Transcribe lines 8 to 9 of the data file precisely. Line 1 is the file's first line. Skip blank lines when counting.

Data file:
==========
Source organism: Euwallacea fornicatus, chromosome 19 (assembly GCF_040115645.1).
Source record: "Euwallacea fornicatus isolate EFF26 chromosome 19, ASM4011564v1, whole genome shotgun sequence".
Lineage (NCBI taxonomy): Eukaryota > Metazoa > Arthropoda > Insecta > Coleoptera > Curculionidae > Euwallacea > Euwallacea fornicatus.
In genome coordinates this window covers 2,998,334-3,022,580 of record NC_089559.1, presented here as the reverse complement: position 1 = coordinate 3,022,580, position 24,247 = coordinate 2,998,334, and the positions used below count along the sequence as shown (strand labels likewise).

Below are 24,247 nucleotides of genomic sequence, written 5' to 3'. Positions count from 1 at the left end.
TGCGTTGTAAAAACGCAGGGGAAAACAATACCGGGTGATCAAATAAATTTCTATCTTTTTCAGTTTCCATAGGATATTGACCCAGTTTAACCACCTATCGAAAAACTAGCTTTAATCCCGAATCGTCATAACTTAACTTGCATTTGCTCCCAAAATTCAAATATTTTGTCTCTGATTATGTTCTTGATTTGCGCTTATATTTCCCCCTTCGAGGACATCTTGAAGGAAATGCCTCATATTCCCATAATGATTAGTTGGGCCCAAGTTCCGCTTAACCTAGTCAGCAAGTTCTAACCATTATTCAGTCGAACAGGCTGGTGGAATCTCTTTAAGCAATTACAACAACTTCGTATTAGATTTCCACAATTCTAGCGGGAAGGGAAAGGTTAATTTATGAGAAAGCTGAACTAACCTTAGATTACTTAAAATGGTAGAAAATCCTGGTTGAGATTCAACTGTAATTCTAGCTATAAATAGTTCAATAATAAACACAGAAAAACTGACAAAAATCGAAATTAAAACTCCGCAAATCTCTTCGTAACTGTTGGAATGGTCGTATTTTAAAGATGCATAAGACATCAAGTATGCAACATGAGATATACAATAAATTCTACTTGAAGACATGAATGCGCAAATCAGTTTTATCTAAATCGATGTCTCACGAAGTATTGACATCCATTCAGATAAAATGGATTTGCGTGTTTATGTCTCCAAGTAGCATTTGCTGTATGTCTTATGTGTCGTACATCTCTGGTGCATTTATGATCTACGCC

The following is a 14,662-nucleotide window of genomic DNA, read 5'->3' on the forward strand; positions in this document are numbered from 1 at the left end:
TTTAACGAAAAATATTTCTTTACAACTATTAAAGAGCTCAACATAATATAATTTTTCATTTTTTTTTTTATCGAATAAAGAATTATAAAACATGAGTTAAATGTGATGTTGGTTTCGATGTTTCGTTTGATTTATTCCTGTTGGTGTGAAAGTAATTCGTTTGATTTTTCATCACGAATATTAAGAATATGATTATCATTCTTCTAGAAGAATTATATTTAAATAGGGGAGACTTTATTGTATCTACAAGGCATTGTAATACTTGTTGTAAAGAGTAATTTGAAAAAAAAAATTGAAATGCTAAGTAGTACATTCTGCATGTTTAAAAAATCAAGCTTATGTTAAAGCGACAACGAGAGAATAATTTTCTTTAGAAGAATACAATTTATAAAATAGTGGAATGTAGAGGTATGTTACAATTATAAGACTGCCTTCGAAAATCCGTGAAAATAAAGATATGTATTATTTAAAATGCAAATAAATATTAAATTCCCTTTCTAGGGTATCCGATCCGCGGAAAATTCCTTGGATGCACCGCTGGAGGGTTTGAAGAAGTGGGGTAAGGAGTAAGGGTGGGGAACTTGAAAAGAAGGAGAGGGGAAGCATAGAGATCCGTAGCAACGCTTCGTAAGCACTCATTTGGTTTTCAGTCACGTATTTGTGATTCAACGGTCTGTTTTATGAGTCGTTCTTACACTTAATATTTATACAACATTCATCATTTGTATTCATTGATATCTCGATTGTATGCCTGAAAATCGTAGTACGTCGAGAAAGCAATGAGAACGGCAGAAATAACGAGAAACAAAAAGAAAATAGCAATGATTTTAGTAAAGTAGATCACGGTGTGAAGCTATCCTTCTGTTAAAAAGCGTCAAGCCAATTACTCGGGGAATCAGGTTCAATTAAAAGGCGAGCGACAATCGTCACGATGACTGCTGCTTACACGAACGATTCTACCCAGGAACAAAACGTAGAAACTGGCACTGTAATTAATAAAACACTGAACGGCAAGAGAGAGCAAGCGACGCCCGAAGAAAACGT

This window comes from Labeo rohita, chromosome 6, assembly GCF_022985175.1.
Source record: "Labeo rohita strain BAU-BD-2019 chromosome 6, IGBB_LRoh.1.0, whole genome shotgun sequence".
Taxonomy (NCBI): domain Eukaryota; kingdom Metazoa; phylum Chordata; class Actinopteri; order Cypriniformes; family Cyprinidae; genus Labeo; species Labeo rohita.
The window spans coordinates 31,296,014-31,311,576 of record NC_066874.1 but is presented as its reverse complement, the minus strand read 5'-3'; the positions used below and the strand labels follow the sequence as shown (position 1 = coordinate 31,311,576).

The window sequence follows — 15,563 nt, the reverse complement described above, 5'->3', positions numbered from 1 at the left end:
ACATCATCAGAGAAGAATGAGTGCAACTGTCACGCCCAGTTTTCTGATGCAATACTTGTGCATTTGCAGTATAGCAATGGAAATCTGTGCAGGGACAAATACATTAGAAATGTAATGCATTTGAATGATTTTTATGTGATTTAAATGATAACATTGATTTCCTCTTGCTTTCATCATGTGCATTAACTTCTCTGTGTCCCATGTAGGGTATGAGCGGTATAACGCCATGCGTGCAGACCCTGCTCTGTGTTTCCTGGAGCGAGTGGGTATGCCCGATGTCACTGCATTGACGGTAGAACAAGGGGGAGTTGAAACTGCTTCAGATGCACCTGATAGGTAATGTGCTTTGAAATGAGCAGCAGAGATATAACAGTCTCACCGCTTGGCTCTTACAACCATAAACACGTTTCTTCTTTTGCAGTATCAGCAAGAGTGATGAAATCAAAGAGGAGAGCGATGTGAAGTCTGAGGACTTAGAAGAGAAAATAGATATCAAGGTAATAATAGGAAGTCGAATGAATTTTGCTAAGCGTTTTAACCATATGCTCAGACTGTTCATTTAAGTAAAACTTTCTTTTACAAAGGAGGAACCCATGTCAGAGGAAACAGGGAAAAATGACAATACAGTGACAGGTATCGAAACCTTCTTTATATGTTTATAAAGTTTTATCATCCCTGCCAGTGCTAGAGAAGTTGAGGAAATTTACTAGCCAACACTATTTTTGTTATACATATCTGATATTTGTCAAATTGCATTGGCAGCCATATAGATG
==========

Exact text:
TTTAACGAAAAATATTTCTTTACAACTATTAAAGAGCTCAACATAATATAATTTTTCATTTTTTTTTTTATCGAATAAAGAATTATAAAACATGAGTTAAATGTGATGTTGGTTTCGATGTTTCGTTTGATTTATTCCTGTTGGTGTGAAAGTAATTCGTTTGATTTTTCATCACGAATATTAAGAATATGATTATCATTCTTCTAGAAGAATTATATTTAAATAGGGGAGACTTTATTGTATCTACAAGGCATTGTAATACTTGTTGTAAAGAGTAATTTGAAAAAAAAAATTGAAATGCTAAGTAGTACATTCTGCATGTTTAAAAAATCAAGCTTATGTTAAAGCGACAACGAGAGAATAATTTTCTTTAGAAGAATACAATTTATAAAATAGTGGAATGTAGAGGTATGTTACAATTATAAGACTGCCTTCGAAAATCCGTGAAAATAAAGATATGTATTATTTAAAATGCAAATAAATATTAAATTCCCTTTCTAGGGTATCCGATCCGCGGAAAATTCCTTGGATGCACCGCTGGAGGGTTTGAAGAAGTGGGGTAAGGAGTAAGGGTGGGGAACTTGAAAAGAAGGAGAGGGGAAGCATAGAGATCCGTAGCAACGCTTCGTAAGCACTCATTTGGTTTTCAGTCACGTATTTGTGATTCAACGGTCTGTTTTATGAGTCGTTCTTACACTTAATATTTATACAACATTCATCATTTGTATTCATTGATATCTCGATTGTATGCCTGAAAATCGTAGTACGTCGAGAAAGCAATGAGAACGGCAGAAATAACGAGAAACAAAAAGAAAATAGCAATGATTTTAGTAAAGTAGATCACGGTGTGAAGCTATCCTTCTGTTAAAAAGCGTCAAGCCAATTACTCGGGGAATCAGGTTCAATTAAAAGGCGAGCGACAATCGTCACGATGACTGCTGCTTACACGAACGATTCTACCCAGGAACAAAACGTAGAAACTGGCACTGTAATTAATAAAACACTGAACGGCAAGAGAGAGCAAGCGACGCCCGAAGAAAACGT

This window comes from Labeo rohita, chromosome 6, assembly GCF_022985175.1.